Alex is seriously infatuated with an image named Tessa, a feature of the website “Young American Bodies,” to whom he sends regular (unanswered) emails in hopes of arranging a meeting. Chris (C. Mason Wells) argues with his girlfriend (Greta Gerwig)—who is only present in visual or audio recordings, since she is currently living in another city— complaining that the naked pictures she emailed him, at his request, are too “cold.” Tim, who has a flesh-and-blood girlfriend, sits on the couch sending cyber-messages to his buddy over her head and, even in bed keeps one eye on the computer screen in case an email arrives.

While LOL is a form of neo neo-realism, it’s also an attempt to make a contemporary new wave film. Swanberg’s production is characterized by primitive jump cuts and all manner of sub-Godardian sound/image dis- junction. A panicky voicemail message is heard over a montage of faces, email messages function as silent movie intertitles. Alex, the most serious as well as the most deluded of the protagonists, is a musician composing a montage of people making mouth noises—as “if MySpace could sing” per the commentary included on the movie’s DVD release. This reference is only one of the things identifying LOL as a near-instant period piece. Smart phones and Skype for Mac were introduced barely six months after “LOL” was completed. Social networking is primitive. The protago- nists are compelled to use cumbersome email and cell phones—rather than Twitter—to report on the minutiae of lives. Even the notion that Alex compulsively checks his email twenty times an hour seems quaint. Stranded without access to the internet, having gone home with a young woman who doesn’t have a working computer (and only checks her email once a week), he panics. Still hoping to hear from Tessa and failing to get an ancient PC belonging to the girl’s mother online, Alex is forced to call Tim in the middle of the night to get his messages.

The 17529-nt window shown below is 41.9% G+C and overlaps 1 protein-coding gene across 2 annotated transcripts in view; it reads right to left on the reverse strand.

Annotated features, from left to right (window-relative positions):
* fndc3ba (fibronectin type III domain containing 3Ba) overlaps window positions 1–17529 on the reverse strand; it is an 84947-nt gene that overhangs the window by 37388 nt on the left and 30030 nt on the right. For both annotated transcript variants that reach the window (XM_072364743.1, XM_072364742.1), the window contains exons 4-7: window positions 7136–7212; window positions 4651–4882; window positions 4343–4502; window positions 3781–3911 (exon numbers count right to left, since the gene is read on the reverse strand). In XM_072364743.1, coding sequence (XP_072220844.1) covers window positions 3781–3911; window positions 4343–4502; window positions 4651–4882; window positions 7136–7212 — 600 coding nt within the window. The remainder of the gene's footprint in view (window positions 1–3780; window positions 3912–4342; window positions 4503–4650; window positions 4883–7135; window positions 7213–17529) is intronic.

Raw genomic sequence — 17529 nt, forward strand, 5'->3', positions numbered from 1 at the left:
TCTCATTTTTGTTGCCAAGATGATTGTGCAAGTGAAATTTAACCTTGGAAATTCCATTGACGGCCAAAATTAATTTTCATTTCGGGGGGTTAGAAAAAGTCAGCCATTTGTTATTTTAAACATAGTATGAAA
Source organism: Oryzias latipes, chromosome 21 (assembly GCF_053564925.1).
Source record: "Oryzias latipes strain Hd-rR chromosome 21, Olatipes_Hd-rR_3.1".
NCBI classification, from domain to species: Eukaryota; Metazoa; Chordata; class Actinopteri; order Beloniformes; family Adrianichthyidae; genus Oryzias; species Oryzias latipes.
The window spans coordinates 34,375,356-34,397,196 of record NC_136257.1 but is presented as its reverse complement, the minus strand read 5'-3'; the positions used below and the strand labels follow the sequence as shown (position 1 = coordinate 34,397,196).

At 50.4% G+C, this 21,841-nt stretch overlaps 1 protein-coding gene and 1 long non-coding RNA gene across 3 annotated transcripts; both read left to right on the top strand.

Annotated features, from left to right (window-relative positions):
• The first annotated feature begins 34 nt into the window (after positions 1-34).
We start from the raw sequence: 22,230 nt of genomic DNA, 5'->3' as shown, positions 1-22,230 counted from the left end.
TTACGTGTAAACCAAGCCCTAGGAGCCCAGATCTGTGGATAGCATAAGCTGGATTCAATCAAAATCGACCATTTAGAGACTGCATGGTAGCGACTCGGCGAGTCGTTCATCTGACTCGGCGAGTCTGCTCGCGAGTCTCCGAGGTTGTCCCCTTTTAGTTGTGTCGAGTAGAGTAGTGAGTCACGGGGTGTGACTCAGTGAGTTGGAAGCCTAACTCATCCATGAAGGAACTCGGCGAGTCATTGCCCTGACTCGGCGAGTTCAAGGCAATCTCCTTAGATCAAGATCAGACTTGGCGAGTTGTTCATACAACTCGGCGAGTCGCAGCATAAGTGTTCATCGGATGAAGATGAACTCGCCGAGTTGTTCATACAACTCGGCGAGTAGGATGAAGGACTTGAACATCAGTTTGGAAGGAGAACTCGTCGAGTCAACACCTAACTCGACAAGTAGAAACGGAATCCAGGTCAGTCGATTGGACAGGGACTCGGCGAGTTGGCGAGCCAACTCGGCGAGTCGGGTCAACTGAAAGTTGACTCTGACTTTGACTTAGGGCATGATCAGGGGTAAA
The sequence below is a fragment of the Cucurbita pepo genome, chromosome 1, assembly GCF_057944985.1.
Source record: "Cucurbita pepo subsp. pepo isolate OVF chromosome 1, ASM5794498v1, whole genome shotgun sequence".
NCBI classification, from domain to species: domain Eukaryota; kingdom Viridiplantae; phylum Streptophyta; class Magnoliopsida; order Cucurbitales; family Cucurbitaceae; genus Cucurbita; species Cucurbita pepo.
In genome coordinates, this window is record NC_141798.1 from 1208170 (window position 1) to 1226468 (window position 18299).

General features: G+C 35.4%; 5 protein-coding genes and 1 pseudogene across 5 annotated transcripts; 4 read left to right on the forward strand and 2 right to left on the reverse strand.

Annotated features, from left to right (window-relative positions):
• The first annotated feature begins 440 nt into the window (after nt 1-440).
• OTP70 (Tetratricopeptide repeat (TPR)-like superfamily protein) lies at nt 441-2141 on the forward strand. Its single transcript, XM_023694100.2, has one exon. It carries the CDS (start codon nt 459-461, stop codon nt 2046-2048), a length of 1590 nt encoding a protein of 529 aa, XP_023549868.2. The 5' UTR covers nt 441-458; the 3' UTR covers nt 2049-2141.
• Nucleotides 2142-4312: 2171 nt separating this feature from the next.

Posting on the website PopMatters, Jake Meaney described “LOL” as “an eighty-minute commercial for the pernicious effects of the contradictory bifurcation and conflation of the real and cyber,” making the point that the “proliferation and ubiquity of cell phones, Blackberries, computers et al has done more to drive people apart and garble communication than bring them together and make connections easier.” But Swanberg cele- brates, even as he satirizes the brave new world of cyber-communication. According to ancillary material on the “LOL” DVD, the movie was “born out of ideas batted back and forth via computer, cell phone etc and then filmed in the same manner that people use webcams or their cell phones … but for a few chance non-meetings or unhappy accidents, a much different film could have emerged.” Even the filmmaker’s unflattering self-portrait has a techno utopian component. If he could make this movie, you could too.

“Russian Ark” (Alexander Sokurov, 2002; Russia)
The ultimate trip, a post-2001 space odyssey, Alexander Sokurov’s “Russian Ark” is the longest continuous take in the annals of motion pictures, a single ninety-six-minute tracking shot in which the invis- ible narrator (Sokurov) and a historical figure, the nineteenth-century French Marquis de Custine (Sergey Dreiden), accompany a lively group of dead souls across several centuries and through thirty-three rooms of the Hermitage museum in St. Petersburg.

The narrator wonders if this unfolding pageant has been staged for him, as well he might. Some 2,000 costumed actors and extras, including a full symphony orchestra, rehearsed this unparalleled stunt for seven months before it was shot, on high-definition digital video saved to disc on a custom-built hard drive. A participant in the action, Tilman Büttner’s camera peers into windows and swims among the artworks. The terrarium effect is enhanced as people slip and fall on cue, sidling through the slightly wide-angle field of vision. One can only imagine the crazy minuet going on behind the Steadicam. (There were evidently three short false starts, then the entire movie was shot straight through, in late December with only four hours of sufficient daylight.)

A kind of human arabesque, arms folded behind his back, Custine skips and strides through the whispery corridors, recalling his previous visit to the Winter Palace and commenting on the half-baked state of Russian culture. The narrator mildly contradicts—and at times, defen- sively corrects—the caustic marquis’s remarks as they wander together through history’s backstage, glimpsing Peter the Great beating one of his generals and Catherine II watching a performance in rehearsal (and then frantically searching for a pot to piss in).